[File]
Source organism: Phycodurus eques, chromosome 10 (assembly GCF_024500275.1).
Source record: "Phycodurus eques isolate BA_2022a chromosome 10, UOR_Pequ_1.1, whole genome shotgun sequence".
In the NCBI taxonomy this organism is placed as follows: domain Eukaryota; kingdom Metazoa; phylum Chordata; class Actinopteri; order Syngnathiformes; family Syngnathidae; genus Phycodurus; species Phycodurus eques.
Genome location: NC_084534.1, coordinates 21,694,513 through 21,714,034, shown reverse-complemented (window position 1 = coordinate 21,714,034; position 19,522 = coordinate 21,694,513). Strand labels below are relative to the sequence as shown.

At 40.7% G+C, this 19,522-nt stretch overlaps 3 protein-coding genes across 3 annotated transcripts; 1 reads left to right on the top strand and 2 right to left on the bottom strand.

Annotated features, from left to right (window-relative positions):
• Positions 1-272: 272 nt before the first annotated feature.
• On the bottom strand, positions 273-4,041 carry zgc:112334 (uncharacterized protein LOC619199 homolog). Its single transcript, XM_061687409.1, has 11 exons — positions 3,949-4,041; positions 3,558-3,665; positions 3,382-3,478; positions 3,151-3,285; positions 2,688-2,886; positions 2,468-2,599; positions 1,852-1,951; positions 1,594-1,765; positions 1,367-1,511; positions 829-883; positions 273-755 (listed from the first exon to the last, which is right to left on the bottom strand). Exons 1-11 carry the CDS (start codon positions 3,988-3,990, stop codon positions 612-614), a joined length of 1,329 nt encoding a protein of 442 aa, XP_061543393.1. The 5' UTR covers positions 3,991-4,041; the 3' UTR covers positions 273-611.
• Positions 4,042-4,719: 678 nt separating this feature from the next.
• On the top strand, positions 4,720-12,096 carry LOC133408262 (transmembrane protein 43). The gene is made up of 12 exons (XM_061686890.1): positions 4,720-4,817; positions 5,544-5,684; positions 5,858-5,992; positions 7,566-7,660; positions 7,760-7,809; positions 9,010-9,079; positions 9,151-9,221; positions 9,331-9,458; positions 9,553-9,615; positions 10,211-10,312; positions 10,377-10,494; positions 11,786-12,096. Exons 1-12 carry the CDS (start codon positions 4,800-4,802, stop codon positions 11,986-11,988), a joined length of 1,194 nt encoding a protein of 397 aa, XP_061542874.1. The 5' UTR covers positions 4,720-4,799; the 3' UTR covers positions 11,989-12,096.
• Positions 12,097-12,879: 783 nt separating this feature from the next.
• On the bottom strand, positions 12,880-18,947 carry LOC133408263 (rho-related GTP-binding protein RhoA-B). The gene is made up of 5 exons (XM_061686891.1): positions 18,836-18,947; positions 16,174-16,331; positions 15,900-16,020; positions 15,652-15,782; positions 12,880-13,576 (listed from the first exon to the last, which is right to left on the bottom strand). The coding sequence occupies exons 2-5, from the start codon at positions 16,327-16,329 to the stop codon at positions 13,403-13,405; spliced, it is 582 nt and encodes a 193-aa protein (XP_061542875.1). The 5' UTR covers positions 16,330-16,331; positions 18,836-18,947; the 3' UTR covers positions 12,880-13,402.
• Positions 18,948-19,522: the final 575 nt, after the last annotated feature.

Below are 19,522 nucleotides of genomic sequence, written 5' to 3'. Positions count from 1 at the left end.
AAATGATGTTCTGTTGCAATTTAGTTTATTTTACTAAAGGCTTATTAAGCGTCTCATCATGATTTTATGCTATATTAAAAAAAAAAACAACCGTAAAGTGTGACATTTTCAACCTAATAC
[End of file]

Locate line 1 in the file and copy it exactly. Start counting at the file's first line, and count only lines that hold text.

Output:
Source organism: Phycodurus eques, chromosome 10 (assembly GCF_024500275.1).